What seemed like a wild proposal not that long ago is happening as the European Union has reached an agreement to ban sales of new petrol and diesel cars from 2035. The EU's executive arm, the parliament, and member states have finalised a deal that will basically render the internal combustion engine illegal in 12 years' time.
There are some exceptions as niche automakers that produce 1,000 to 10,000 cars annually will be given a one-year exemption, until 2036. More exclusive brands that manufacture fewer than 1,000 units are safe for the time being.
As it stands, the EU has a total of 27 countries, but more could join in the years to come as Albania, Moldova, the Republic of North Macedonia, Montenegro, Serbia, Turkey, and Ukraine are all candidates. The only somewhat plausible scenario in which the ICE will live past the middle of the next decade is if synthetic fuels made from renewable sources will gain traction. Another glimmer of hope comes from Toyota and its experiments with combustion engines fuelled by hydrogen.
Before likely going purely electric in 2035, automakers who want to sell cars in the EU region will have to develop significantly cleaner ICE-powered cars. The agreement reached also calls for a reduction in CO2 emissions of 55 percent by the end of the decade compared to 2021 levels. It's a much more aggressive target compared to the initial goal of 37.5 percent.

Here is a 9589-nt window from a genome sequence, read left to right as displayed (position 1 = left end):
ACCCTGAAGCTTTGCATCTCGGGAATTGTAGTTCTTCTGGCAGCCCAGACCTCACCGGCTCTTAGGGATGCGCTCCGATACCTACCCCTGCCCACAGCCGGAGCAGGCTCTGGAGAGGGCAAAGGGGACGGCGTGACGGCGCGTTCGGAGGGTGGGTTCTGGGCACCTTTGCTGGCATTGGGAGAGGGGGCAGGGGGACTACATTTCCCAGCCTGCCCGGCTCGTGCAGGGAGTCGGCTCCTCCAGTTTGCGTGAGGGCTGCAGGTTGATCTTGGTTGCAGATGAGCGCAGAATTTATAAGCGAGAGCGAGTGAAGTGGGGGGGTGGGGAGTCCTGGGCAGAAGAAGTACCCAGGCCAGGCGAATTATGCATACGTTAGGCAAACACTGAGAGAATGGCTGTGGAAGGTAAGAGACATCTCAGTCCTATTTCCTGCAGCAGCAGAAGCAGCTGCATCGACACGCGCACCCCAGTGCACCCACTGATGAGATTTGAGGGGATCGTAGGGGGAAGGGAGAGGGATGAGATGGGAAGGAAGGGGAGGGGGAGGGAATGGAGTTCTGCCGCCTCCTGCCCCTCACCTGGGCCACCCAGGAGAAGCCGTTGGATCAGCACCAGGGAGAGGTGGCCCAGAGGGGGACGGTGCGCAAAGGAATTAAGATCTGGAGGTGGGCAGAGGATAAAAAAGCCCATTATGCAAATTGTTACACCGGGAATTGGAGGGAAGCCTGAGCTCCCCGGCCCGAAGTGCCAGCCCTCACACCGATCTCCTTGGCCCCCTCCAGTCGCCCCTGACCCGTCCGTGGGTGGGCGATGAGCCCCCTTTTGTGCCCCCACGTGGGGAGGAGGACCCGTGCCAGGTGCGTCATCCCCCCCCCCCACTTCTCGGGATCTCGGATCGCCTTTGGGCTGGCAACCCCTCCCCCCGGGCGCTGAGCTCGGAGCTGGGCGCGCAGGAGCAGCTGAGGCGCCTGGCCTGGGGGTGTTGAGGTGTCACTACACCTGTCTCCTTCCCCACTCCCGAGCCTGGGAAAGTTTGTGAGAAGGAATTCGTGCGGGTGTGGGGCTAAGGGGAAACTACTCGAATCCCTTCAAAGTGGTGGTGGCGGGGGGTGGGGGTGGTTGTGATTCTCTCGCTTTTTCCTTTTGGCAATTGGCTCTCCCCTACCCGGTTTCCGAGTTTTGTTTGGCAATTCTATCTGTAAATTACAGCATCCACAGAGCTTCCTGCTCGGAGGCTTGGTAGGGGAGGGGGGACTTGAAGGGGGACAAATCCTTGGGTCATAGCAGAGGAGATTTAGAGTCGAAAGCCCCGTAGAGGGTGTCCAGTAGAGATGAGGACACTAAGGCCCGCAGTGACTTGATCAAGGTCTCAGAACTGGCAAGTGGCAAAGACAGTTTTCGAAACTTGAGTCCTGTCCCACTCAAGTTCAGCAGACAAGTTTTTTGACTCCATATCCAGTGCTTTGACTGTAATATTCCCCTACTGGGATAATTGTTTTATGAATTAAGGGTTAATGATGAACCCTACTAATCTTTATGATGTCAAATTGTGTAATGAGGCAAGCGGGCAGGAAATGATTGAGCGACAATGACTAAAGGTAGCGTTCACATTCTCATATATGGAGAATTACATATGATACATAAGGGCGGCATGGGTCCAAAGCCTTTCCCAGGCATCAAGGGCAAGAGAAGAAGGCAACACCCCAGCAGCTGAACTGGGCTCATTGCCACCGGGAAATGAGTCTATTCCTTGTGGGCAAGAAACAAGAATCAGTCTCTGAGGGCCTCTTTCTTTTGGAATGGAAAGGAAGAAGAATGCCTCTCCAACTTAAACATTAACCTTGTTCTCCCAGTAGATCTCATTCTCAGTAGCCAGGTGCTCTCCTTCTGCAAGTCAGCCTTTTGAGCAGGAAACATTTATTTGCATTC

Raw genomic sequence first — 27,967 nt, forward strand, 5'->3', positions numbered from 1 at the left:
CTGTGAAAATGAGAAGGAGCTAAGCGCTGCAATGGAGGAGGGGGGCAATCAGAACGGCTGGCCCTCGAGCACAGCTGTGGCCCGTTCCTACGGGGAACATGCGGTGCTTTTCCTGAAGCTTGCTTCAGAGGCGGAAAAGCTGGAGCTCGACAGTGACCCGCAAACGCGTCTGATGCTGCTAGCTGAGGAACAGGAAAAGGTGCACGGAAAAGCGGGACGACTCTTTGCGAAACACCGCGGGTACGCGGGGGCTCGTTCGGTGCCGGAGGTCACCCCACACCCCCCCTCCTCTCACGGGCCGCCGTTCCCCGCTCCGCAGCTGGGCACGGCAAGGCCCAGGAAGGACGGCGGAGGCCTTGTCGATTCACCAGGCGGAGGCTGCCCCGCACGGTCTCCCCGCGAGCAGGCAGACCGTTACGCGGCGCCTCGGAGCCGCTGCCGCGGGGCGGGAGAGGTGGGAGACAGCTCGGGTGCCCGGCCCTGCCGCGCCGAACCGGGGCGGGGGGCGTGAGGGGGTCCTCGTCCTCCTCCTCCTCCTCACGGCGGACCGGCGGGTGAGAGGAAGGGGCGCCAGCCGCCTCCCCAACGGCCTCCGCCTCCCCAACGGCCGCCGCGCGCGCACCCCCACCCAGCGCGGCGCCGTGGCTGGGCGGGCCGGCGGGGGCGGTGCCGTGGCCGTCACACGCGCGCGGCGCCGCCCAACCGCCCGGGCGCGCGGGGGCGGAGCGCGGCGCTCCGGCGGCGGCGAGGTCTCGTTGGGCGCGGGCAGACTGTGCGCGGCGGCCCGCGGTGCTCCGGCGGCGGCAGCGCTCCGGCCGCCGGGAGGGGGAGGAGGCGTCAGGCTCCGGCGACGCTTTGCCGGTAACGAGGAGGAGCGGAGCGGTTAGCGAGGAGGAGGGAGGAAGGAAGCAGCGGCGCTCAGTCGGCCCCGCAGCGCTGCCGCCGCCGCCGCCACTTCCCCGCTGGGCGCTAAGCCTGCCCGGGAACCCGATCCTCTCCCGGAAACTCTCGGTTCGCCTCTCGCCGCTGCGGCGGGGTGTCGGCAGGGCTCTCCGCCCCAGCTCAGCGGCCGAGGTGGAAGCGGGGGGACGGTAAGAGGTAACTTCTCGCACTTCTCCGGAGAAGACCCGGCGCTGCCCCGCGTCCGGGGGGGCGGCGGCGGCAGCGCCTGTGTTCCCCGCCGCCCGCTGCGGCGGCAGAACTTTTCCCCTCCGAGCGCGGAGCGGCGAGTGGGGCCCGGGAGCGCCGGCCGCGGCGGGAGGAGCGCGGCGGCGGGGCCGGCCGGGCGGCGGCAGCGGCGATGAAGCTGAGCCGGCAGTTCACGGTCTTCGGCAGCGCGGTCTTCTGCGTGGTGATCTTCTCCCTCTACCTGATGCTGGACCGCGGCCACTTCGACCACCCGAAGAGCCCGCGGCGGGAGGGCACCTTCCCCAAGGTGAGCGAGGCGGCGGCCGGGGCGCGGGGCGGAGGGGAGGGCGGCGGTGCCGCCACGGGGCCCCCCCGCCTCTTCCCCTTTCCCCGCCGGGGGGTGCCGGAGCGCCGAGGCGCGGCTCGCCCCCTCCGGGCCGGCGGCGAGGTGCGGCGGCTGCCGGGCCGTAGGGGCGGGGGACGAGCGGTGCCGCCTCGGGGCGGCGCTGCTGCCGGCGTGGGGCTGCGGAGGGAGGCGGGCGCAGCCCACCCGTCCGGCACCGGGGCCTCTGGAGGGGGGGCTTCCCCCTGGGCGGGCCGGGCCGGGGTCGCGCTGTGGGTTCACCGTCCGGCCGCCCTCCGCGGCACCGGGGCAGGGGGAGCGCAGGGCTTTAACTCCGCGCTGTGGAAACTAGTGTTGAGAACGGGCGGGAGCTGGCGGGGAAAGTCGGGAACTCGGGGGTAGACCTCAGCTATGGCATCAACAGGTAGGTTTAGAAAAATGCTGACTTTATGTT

Although the deal has a direct impact only in EU countries, the decision to effectively ban sales of new ICE cars from 2035 will undoubtedly have global ramifications. Many brands headquartered in a country member of the EU have already announced the demise of petrol and diesel cars commercialised in the EU.
Jaguar will bid adieu to the ICE as early as 2025 while all Stellantis brands (Alfa Romeo, Peugeot, Citroën, Jeep, etc.) will go EV-only within the next seven years, and so will Ford, Volvo, Bentley, and Rolls-Royce. MINI will follow suit early in the next decade while VW announced this week to do the same in 2033.
The decision truly feels like the beginning of the end for the combustion engine. The drastic CO2 cuts are likely to kill off many cars this decade until automakers will pull the plug in the UE in 2035.
Source: Automotive News Europe